We live ‘green.’  Why not die green?  The term “green” refers to a practice that is not harmful to the environment – something that is natural. For many, a green funeral and/or burial are ethical choices, a simple decision to go back to nature. 

Embalming during the Civil War
1940's Funeral Home Post Card
Natural burials date back thousands of years.  This is how we’ve buried our dead for centuries. But natural burial fell out of favor during the Civil War. That’s when embalming was utilized in order to transport bodies back home to be buried.  By the end of the nineteenth century natural burial had dropped off, and by the mid twentieth century funeral homes were playing a major part in the private ritual of death and burial.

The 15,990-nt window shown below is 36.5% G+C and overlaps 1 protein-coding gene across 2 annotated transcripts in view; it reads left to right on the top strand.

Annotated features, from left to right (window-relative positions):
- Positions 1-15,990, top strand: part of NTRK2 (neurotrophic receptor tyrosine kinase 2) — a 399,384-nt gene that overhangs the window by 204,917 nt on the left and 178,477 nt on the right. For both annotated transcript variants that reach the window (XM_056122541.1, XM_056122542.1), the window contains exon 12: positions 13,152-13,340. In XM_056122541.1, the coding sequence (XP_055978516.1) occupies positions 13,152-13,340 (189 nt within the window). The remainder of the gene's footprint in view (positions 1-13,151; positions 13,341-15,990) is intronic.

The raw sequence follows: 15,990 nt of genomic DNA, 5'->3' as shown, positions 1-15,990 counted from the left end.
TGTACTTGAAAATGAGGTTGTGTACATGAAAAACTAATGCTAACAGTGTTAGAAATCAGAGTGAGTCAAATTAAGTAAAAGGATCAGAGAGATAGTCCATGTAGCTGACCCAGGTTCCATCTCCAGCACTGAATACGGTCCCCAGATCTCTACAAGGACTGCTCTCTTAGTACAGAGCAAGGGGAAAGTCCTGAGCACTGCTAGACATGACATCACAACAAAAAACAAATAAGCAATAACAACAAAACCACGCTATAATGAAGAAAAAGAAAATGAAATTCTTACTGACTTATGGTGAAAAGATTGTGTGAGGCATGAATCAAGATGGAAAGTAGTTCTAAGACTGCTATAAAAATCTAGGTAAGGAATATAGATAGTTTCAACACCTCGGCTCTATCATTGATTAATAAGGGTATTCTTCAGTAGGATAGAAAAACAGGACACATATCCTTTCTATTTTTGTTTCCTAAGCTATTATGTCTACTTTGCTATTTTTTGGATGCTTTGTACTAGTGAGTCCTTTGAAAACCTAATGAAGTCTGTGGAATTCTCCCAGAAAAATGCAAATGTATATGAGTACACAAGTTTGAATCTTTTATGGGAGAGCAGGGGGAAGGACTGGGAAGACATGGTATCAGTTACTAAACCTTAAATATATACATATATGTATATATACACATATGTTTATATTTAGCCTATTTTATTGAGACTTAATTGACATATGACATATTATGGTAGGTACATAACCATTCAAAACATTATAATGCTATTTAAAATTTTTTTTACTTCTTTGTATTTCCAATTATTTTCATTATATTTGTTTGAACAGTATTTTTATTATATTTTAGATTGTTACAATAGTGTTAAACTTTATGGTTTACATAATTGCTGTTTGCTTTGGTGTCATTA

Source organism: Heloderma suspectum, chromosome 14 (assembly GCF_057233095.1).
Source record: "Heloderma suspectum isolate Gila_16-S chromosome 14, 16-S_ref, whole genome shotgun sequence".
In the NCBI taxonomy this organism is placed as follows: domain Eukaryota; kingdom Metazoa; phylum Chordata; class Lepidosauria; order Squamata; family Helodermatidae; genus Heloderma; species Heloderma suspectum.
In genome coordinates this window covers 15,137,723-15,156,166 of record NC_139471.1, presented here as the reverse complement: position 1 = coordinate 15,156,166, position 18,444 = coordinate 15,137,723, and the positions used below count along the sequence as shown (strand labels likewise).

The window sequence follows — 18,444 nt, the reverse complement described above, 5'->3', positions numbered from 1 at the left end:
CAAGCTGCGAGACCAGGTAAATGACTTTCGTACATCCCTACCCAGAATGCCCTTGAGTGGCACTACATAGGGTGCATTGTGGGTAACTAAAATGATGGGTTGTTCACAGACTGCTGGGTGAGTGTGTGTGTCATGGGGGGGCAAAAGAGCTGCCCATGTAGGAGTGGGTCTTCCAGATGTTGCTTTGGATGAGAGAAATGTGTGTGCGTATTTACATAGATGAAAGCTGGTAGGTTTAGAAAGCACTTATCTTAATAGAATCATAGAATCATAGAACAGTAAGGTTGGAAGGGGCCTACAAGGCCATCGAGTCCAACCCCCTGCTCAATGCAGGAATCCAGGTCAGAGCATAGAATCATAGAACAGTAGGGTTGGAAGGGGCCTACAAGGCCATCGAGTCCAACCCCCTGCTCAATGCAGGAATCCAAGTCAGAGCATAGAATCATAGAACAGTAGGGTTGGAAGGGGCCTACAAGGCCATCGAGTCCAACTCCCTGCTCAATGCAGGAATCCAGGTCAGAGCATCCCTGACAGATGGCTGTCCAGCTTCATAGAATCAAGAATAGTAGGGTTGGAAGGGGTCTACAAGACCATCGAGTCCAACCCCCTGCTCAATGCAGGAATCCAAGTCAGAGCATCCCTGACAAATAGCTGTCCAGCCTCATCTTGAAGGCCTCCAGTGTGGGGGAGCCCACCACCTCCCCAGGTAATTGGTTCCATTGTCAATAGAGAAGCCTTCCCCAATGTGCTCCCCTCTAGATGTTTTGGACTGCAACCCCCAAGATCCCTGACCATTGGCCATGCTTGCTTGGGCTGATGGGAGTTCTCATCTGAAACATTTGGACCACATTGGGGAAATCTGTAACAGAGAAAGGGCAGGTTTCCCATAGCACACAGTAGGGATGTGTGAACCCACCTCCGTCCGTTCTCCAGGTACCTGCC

Technician ready to embalm a body
Contrary to popular thought, you do not have to have the deceased embalmed.  Embalming is never required for the first 24 after death. Also, you have a set amount of time to bury a body before embalming may be required according to your state law. According to Funeral Consumers Alliance,  “There is no public health purpose served by embalming.” However, the Federal Trade Commission does allow funeral homes to require embalming for public viewing.

Viewing Room
A traditional funeral and burial includes several elements. Among them, transportation of the deceased, embalming, a viewing, a religious or memorial service, possibly a few words at the grave side, a plot, casket, opening and closing of the grave, a vault and liner, and a grave marker.  When added up, a traditional funeral and burial will cost around $10,000!